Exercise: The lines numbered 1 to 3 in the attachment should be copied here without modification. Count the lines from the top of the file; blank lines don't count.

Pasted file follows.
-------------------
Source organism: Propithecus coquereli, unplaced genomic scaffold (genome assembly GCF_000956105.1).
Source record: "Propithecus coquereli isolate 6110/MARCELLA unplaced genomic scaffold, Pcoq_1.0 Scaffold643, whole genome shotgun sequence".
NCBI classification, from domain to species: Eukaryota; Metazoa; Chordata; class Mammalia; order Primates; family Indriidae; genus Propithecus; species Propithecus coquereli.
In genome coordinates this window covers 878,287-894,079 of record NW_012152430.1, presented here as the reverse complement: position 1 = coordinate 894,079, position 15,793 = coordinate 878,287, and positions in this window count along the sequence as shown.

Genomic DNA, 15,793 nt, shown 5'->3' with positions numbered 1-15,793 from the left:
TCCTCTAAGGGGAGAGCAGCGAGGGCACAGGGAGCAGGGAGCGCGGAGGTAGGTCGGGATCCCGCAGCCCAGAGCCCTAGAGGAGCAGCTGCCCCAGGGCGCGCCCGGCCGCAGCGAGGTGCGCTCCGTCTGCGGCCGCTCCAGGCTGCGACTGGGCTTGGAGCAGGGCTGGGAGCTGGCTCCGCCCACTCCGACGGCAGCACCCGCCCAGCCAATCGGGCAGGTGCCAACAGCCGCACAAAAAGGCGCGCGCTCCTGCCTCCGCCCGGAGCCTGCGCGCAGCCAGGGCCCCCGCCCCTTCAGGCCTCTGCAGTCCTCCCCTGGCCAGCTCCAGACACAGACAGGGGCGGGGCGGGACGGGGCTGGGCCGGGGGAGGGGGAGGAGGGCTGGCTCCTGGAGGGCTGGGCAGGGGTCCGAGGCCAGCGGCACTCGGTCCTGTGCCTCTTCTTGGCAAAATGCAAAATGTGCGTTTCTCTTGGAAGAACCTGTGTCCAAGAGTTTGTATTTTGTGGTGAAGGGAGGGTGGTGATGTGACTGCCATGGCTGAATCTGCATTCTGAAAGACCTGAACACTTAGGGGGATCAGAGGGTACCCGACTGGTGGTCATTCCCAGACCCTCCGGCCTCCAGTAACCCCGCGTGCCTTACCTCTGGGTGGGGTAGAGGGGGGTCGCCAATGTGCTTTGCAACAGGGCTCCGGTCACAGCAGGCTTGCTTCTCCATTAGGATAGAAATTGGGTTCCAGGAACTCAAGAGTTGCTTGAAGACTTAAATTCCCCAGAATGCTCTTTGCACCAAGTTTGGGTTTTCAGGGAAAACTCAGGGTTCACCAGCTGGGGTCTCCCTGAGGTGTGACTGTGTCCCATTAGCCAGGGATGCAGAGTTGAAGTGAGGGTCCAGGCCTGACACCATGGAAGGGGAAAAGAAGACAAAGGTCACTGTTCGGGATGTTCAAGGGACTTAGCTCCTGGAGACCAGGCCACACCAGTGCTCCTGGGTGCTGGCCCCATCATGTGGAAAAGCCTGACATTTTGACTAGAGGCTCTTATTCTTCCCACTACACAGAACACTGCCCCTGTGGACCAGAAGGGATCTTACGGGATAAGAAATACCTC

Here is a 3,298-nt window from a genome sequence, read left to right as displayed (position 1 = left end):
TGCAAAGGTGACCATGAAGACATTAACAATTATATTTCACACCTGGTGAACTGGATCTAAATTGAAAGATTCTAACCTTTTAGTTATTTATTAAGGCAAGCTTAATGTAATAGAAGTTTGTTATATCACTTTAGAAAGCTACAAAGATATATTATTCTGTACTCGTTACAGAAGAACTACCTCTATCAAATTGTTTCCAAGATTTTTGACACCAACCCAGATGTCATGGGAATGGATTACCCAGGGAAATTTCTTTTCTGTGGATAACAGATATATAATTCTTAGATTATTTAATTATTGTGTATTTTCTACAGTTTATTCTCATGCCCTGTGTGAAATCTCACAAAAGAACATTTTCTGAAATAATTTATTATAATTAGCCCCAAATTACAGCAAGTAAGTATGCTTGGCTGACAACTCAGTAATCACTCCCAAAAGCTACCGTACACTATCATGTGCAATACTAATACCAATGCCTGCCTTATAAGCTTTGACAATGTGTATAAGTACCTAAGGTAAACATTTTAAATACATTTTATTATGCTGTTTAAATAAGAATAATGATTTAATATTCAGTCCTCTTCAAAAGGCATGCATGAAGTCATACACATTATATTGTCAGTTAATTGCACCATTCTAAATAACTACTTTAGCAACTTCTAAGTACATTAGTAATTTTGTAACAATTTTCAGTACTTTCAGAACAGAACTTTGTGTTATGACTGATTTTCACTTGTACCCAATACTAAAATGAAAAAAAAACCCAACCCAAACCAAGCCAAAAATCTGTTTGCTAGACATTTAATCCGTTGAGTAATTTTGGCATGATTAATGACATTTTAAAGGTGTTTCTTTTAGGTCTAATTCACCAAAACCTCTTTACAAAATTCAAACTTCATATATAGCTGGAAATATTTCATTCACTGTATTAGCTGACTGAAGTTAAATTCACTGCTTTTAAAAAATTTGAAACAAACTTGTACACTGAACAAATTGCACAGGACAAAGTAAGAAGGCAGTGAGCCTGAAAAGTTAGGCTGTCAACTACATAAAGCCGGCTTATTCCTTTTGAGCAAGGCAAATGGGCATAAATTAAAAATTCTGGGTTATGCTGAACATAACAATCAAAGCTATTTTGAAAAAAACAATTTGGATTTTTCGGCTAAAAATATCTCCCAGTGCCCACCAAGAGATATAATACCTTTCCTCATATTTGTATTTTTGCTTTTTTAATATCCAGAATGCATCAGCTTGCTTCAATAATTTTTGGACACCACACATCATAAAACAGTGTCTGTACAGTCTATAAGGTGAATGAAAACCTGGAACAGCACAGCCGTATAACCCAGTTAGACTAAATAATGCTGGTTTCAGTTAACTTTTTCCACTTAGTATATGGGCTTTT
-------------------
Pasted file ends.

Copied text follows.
Source organism: Propithecus coquereli, unplaced genomic scaffold (genome assembly GCF_000956105.1).
Source record: "Propithecus coquereli isolate 6110/MARCELLA unplaced genomic scaffold, Pcoq_1.0 Scaffold643, whole genome shotgun sequence".
NCBI classification, from domain to species: Eukaryota; Metazoa; Chordata; class Mammalia; order Primates; family Indriidae; genus Propithecus; species Propithecus coquereli.